But for any digital currency to operate at scale, it must be interoperable on a cross-border basis. An elaborate cross-border payments system already exists to support international payments (large and small). As the deputy governor of the Bank Negara Malaysia noted in early August, much larger challenges await central banks seeking to issue CBDCs. Cross-border clearance and settlement will require policymakers to agree internationally on a broad range of standards, particularly:
These are not technological issues, but policy coordination challenges.
Views vary—sometimes dramatically—at the national level regarding those issues. Laws in many jurisdictions restrict what kind of information can be shared across borders (and even across functions within the same country) with respect to private individuals and private firms. More stringent national security requirements apply regarding the sharing of information that pertains to core government functions like currency issuance.
The list above, while daunting, is not complete. Other policymakers this year and last year identified major issues regarding monetary policy transmission functions associated with floating a parallel, digital, currency alongside traditional currency. As an August 24 BIS Working Paper 880 noted, even the most advanced CBDC experiments in Canada, China, and Sweden stop short of creating concrete substitutes for cash. Current architecture decisions suggest all central banks are cautiously seeking to complement the role of cash with digital versions that often increase the role for a broad range of intermediaries.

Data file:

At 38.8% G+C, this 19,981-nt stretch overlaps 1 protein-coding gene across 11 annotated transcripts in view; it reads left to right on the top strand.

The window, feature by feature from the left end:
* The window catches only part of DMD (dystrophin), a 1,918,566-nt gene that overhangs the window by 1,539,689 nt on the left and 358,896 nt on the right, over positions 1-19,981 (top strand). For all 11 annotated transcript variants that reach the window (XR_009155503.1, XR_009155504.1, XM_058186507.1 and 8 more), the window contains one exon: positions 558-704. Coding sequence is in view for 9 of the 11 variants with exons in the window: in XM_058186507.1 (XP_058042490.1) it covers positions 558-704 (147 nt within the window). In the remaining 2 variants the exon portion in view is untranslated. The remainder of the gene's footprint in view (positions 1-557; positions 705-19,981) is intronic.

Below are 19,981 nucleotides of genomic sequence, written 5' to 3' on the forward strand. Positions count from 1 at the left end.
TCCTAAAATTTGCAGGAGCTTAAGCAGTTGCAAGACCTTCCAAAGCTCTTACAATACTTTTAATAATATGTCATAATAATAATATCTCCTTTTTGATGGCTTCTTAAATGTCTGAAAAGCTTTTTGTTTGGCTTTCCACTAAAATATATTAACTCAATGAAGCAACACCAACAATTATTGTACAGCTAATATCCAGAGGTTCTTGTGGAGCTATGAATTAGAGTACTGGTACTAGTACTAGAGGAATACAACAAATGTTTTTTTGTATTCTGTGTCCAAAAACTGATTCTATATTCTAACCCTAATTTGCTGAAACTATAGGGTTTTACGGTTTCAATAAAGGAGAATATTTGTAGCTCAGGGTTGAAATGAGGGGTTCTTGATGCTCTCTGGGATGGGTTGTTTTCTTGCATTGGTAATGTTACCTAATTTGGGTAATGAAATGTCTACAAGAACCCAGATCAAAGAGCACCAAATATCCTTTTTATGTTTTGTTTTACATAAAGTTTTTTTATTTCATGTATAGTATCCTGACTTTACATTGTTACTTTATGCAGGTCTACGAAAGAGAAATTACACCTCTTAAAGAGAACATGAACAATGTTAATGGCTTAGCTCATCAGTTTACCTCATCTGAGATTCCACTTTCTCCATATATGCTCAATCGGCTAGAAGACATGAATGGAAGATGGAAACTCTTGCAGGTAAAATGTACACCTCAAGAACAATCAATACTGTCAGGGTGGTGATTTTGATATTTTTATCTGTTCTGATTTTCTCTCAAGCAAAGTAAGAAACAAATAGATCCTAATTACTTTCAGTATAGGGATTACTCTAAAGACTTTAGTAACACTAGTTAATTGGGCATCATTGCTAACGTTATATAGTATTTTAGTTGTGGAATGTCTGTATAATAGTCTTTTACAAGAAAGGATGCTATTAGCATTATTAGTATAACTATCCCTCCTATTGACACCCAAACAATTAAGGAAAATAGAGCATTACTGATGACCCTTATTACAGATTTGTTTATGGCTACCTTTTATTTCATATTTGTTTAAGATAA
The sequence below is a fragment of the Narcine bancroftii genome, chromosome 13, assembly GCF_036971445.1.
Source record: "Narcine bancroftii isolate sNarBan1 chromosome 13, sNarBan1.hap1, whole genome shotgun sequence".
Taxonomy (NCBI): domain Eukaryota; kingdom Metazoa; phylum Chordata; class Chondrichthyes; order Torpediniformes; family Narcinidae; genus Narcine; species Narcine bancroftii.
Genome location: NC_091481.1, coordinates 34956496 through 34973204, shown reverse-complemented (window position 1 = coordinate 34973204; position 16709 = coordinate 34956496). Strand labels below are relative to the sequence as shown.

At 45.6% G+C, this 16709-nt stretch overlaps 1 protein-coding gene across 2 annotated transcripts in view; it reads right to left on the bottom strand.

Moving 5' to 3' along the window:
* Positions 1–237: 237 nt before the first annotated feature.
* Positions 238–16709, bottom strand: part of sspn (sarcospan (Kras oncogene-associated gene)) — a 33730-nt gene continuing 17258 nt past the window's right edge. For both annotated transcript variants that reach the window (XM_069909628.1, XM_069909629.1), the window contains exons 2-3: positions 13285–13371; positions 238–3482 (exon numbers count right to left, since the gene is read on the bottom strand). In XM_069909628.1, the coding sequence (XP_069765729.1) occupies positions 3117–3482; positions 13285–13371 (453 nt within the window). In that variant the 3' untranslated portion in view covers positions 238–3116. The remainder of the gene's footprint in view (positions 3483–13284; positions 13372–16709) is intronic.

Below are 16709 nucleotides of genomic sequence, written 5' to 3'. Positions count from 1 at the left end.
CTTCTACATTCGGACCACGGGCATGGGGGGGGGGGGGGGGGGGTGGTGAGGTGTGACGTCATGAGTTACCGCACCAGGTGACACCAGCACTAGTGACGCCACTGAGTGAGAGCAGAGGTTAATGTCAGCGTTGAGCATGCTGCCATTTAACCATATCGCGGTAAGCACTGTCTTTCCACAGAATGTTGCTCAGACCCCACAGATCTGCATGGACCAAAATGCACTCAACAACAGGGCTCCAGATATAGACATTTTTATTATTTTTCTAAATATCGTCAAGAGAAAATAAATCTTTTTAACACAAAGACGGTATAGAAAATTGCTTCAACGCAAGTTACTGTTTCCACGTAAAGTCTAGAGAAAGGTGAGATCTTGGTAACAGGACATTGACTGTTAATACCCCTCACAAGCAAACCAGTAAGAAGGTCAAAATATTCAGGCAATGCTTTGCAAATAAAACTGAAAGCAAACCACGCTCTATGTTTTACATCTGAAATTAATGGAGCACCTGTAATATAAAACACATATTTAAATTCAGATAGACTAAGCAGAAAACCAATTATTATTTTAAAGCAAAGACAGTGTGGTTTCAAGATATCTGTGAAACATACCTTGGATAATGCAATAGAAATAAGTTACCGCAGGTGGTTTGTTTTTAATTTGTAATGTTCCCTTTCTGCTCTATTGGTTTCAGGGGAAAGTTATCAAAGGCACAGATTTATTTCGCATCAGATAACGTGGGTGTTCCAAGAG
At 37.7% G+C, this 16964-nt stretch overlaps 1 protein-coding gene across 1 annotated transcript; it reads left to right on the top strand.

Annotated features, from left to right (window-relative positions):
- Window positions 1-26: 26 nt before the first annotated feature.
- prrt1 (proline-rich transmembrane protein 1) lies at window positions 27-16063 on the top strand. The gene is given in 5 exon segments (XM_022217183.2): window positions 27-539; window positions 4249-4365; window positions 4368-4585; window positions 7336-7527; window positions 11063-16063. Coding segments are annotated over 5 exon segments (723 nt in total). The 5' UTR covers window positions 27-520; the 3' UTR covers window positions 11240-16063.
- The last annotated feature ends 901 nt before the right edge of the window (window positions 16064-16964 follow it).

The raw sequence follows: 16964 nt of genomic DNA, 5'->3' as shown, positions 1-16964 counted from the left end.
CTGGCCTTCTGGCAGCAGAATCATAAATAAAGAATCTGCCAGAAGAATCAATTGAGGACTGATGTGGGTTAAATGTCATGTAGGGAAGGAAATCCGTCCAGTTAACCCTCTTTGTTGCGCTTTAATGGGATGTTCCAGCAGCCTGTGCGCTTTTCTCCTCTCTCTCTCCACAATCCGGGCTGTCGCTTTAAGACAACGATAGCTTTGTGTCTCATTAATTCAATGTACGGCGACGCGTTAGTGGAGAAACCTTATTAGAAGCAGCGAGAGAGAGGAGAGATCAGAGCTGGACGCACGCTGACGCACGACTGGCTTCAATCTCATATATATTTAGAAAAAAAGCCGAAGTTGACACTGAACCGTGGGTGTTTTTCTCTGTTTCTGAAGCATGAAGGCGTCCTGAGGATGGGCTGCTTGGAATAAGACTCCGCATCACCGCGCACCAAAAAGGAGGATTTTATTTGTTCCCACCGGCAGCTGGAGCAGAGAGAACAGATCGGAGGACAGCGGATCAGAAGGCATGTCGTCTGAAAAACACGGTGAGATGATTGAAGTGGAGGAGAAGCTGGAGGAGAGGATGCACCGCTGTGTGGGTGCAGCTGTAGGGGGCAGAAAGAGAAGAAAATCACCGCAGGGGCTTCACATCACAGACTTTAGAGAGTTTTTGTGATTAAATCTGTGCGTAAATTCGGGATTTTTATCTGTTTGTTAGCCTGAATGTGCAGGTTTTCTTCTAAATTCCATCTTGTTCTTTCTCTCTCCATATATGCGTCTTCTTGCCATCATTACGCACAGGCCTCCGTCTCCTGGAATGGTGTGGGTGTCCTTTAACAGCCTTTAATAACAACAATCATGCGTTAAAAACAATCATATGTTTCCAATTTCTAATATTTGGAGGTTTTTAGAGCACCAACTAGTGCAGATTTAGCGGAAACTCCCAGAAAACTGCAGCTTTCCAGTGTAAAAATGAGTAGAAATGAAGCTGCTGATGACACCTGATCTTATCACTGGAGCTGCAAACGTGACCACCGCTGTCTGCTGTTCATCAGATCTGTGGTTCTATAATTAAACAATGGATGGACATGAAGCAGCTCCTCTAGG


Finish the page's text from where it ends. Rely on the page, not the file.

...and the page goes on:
Reserve currency competition: Caution does not decrease the imperative to compete. As Federal Reserve Governor Lael Brainard noted in a speech earlier this month, central banks have been spurred to accelerate their own experimentation efforts in response to both private market developments (the Libra proposal) and China’s rapid progress.
“The introduction of Bitcoin and the subsequent emergence of stablecoins with potentially global reach, such as Facebook’s Libra, have raised fundamental questions about legal and regulatory safeguards, financial stability, and the role of currency in society,” she said. “This prospect has intensified calls for CBDCs to maintain the sovereign currency as the anchor of the nation’s payment systems. Moreover, China has moved ahead rapidly on its version of a CBDC. With these important issues in mind, the Federal Reserve is active in conducting research and experimentation related to distributed ledger technologies and the potential use cases for digital currencies.”
Like all disruptors, China may be the first to deploy digital currency solutions at scale in its centralized economy. But speed is not the sole component required for success. The history of innovation suggests that established incumbents can successfully pivot and maintain a dominant market position if they can address market needs within a reasonable period.